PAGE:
• Man found dead in Stamford was from Guatemala

    A man found dead in a Stamford park last week has been identified by police as a 43-year-old father of four from Guatemala, the second homeless man from the Central American country to be found dead within a week in the frigid cold in Connecticut.

  • FILE - In this March 12, 2012 file photo, Felicita Romero holds an image of her mother Natividad Ramirez, a victim of the Dos Erres massacre, as she attends the trial of Pedro Pimentel Rios a former member of an elite Guatemalan military force known as the "kaibiles," at a court in Guatemala City.  Jorge Sosa, a former Guatemalan army second lieutenant of the "kaibiles", suspected of participating in the killing at least 160 people in the Dos Erres village more than three decades ago, was sentenced in an American court on Monday, to up to a decade in prison for lying on his U.S. citizenship papers about his alleged role in the slayings. (AP Photo/Moises Castillo, File)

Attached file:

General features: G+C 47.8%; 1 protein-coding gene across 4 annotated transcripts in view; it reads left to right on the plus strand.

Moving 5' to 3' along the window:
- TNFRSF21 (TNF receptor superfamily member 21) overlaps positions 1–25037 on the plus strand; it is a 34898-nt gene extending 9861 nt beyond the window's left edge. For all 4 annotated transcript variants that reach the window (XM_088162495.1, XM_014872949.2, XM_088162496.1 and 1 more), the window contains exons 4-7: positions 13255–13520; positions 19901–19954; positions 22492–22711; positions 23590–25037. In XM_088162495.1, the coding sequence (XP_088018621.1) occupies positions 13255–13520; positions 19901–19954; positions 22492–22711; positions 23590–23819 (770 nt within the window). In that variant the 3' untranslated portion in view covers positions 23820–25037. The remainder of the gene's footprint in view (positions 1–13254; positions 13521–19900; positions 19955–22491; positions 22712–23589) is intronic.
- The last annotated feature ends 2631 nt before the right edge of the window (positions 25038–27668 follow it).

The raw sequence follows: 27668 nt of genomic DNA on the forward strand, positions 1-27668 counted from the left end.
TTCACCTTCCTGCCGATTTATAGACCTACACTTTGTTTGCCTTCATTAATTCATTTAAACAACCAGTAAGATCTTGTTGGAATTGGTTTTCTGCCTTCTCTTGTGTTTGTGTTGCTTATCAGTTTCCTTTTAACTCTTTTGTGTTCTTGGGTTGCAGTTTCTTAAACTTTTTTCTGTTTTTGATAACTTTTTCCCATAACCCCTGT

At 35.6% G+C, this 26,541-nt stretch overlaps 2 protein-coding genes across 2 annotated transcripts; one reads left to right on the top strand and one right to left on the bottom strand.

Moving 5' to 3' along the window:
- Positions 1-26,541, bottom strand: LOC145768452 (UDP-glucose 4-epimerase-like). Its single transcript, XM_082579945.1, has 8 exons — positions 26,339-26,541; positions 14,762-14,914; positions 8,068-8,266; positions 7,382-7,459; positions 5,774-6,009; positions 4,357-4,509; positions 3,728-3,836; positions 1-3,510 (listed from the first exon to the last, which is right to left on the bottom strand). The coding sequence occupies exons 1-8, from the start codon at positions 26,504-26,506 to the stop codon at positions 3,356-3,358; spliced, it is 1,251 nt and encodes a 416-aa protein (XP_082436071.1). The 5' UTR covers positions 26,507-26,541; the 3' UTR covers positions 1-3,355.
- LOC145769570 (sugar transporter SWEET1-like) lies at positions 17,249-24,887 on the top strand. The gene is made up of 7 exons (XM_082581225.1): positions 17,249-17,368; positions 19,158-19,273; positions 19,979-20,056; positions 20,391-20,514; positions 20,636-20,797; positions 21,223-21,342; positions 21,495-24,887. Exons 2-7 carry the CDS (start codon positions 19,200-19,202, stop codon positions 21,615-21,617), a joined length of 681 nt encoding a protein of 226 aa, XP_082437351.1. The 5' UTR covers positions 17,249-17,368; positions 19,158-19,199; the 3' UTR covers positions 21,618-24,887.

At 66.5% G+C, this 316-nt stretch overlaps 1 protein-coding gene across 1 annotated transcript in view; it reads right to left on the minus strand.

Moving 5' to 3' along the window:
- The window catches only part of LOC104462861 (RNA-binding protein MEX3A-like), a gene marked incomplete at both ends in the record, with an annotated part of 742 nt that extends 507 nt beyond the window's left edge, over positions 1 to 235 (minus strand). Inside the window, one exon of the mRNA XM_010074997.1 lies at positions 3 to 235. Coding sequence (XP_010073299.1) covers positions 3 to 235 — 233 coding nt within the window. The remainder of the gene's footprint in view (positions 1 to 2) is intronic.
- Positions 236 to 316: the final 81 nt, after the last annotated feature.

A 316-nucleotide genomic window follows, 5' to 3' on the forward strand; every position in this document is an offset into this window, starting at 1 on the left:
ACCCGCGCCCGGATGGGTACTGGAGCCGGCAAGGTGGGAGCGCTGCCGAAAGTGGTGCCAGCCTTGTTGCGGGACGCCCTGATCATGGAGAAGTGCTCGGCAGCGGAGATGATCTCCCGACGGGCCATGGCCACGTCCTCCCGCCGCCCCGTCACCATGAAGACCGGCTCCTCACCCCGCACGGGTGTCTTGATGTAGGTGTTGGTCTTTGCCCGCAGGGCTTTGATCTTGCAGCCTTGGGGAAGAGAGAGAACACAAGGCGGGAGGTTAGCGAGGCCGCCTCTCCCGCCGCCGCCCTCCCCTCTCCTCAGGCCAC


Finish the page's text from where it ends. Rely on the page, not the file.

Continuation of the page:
Ex-Guatemalan soldier sentenced to 10 years in US

    Guatemalan immigrants gathered outside a California courthouse chanted the names of Oscar Ramirez's mother and seven siblings killed in a massacre by soldiers in the tiny village of Dos Erres during the country's civil war.

  • FILE - This Sept. 21, 2012, file photo, provided by U.S. Immigration and Customs Enforcement (ICE), shows Jorge Sosa, a former Guatemalan soldier, as he is extradited to Los Angeles from Canada. Sosa was a member of a special force suspected of killing at least 160 people in a remote village more than three decades ago in a massacre that still haunts its few survivors. In an American court on Monday, Feb. 10, 2014, the 55-year-old will be sentenced to up to a decade in prison for lying on his U.S. citizenship papers about his alleged role in the slayings. (AP Photo/U.S. Immigration and Customs Enforcement, File)

    Ex-Guatemalan soldier sentenced to 10 years in US

    A former Guatemalan special forces soldier was sentenced Monday to a decade in an American prison for lying on a U.S. citizenship application about his role in a civil war massacre that decimated a village more than three decades ago.